The amount of bail will depend on a number of factors, including:
- The seriousness of criminal charges and sentencing,
- Defendant's criminal record,
- Prior missed court dates,
- Employment status and employment history,
- The extent of family relationships,
- Past and current residences, and
- Any other factors indicating the defendant may violate the law or flee the jurisdiction.3
When the defendant or the defendant's family cannot afford the full bond amount, they may have to turn to a bail bond company. A bail bond company usually charges a fee, usually 10% to 15% of the bail amount, and puts up collateral to guarantee the amount of bail if the defendant does not appear in court.
You may be able to request to have your bail reduced or eliminated through a bond hearing. A bond hearing may be separate or combined with the 2nd arraignment.
During a bail hearing or bond hearing, the defense attorney may argue for a reduction in bail. The defense attorney can also request the defendant be released on his or her own recognizance. An unsecured personal recognizance bond does not require putting up money or a security and is a promise the defendant will appear for court hearings. 4
To reduce bond or bail, the defense attorney may present evidence or testimony to show the defendant is likely to appear for all scheduled court appearances and will not leave the jurisdiction. This may include statements or documents showing the defendant's:
- Employment history,
- Family history,
- Caring for a sick family member,
- No ties to other states or communities,
- The defendant's character,
- Involvement in the community, or
- The defendant's statements and promises.5
After the advisement hearing, the next part of the criminal court process may be the preliminary hearing or the arraignment. Not all cases have a preliminary hearing. This is generally limited to serious felonies or felonies where the defendant is in jail.
At a preliminary hearing, the DA may present some evidence to support the criminal charges against the defendant. This may not include all the evidence against the accused and some of the evidence may be challenged later to be kept out of court. This is only to support the prosecutor's position that it is more likely than not that the defendant is guilty of the charges.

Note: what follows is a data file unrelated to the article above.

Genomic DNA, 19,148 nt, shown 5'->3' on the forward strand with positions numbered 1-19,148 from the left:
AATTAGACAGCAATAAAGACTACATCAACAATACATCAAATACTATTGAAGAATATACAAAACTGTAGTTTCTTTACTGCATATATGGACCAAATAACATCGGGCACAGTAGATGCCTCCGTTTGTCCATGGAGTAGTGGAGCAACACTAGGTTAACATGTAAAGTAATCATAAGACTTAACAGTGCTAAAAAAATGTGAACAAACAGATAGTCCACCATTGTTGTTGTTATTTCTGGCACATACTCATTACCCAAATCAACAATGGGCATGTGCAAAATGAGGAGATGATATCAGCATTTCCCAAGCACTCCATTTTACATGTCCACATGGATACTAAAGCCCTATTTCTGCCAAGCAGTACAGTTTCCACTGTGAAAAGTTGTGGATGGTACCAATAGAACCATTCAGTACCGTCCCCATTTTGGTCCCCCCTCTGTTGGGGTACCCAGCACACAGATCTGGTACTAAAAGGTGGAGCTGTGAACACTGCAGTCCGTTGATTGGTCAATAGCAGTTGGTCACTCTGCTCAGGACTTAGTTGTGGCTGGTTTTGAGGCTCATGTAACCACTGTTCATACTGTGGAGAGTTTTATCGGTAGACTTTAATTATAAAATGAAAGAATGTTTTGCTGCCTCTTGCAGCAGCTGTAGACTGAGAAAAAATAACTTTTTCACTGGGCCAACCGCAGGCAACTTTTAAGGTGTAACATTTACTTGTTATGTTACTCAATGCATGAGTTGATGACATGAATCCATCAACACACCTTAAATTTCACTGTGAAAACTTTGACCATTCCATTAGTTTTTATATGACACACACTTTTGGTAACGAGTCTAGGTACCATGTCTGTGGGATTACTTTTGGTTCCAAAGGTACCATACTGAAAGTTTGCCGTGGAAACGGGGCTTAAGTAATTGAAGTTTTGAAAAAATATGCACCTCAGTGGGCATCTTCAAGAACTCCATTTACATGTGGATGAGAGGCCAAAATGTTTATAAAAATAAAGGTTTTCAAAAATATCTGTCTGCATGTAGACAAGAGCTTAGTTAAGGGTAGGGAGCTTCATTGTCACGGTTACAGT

After an advisement hearing, the prosecutor and the defendant may also continue the plea bargain process. The stronger the defendant's case, the less likely he or she may want to accept a plea deal. Talk to your Colorado criminal defense attorney about the strength of your case and whether you may want to take a plea deal or fight the charges.
Need a lawyer for your advisement hearing in Colorado? Call us…
If you or someone you know has been arrested and needs legal representation during the criminal court process, contact us at Colorado Legal Defense Group. Our experienced Colorado defense attorneys have successfully represented clients arrested for a variety of felony or misdemeanor offenses across the state. Contact us for a free consultation by phone or in-person or in our Denver law office.
- C.R.S. 16-1-104(2) (“'Arraignment" means the formal act of calling the defendant into open court, informing him of the offense with which he is charged, and the entry of a plea to the charge.”)
- C.R.S. 16-1-104(5)
- C.R.S. 16-4-103
- C.R.S. 16-4-104(3)
- C.R.S. 16-4-109. Reduction or increase of monetary conditions of bond - change in bond or conditions of bond.